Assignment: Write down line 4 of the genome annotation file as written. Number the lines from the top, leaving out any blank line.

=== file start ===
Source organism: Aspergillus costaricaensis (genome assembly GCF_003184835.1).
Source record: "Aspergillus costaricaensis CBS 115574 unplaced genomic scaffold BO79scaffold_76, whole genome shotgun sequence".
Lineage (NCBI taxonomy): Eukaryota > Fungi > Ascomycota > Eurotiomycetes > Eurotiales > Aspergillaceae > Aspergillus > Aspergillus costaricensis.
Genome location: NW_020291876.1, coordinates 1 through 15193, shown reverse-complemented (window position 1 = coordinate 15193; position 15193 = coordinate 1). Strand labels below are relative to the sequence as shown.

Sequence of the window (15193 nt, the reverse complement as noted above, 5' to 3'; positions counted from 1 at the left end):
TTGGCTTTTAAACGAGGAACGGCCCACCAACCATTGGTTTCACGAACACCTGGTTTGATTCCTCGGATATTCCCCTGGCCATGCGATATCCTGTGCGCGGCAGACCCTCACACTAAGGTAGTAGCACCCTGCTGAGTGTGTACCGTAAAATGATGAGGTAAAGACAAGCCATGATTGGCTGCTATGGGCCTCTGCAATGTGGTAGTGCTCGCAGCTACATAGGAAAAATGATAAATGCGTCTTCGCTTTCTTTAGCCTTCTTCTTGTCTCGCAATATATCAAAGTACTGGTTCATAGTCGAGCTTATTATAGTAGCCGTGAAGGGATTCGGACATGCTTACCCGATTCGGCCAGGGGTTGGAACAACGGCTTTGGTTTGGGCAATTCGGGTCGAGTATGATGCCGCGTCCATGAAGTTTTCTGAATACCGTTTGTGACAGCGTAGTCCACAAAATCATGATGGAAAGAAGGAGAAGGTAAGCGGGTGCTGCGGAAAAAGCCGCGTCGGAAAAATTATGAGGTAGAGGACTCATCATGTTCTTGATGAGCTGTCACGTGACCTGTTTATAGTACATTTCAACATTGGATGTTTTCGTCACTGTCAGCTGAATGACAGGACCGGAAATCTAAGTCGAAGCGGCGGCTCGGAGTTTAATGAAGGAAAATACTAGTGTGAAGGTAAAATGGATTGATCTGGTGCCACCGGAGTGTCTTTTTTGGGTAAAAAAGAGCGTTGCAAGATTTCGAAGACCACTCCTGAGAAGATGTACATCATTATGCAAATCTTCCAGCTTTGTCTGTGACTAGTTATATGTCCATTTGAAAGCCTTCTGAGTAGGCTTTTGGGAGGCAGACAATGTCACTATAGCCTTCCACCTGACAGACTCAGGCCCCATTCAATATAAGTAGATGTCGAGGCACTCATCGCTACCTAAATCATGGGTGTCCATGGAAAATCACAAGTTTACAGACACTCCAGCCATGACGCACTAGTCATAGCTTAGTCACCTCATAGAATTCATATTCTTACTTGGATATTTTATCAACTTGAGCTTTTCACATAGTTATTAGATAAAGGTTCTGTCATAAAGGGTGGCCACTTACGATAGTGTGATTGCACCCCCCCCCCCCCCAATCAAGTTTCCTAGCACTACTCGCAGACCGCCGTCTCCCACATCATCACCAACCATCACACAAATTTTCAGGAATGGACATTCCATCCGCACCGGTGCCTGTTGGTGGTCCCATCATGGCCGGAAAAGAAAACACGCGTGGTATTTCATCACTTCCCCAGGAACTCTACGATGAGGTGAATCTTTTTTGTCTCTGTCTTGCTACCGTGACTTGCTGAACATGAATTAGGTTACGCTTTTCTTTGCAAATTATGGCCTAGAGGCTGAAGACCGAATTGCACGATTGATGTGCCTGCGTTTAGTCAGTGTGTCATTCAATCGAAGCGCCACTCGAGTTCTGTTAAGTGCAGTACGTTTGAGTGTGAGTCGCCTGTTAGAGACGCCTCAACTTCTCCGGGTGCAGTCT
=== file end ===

Genome location: NW_020291876.1, coordinates 1 through 15193, shown reverse-complemented (window position 1 = coordinate 15193; position 15193 = coordinate 1). Strand labels below are relative to the sequence as shown.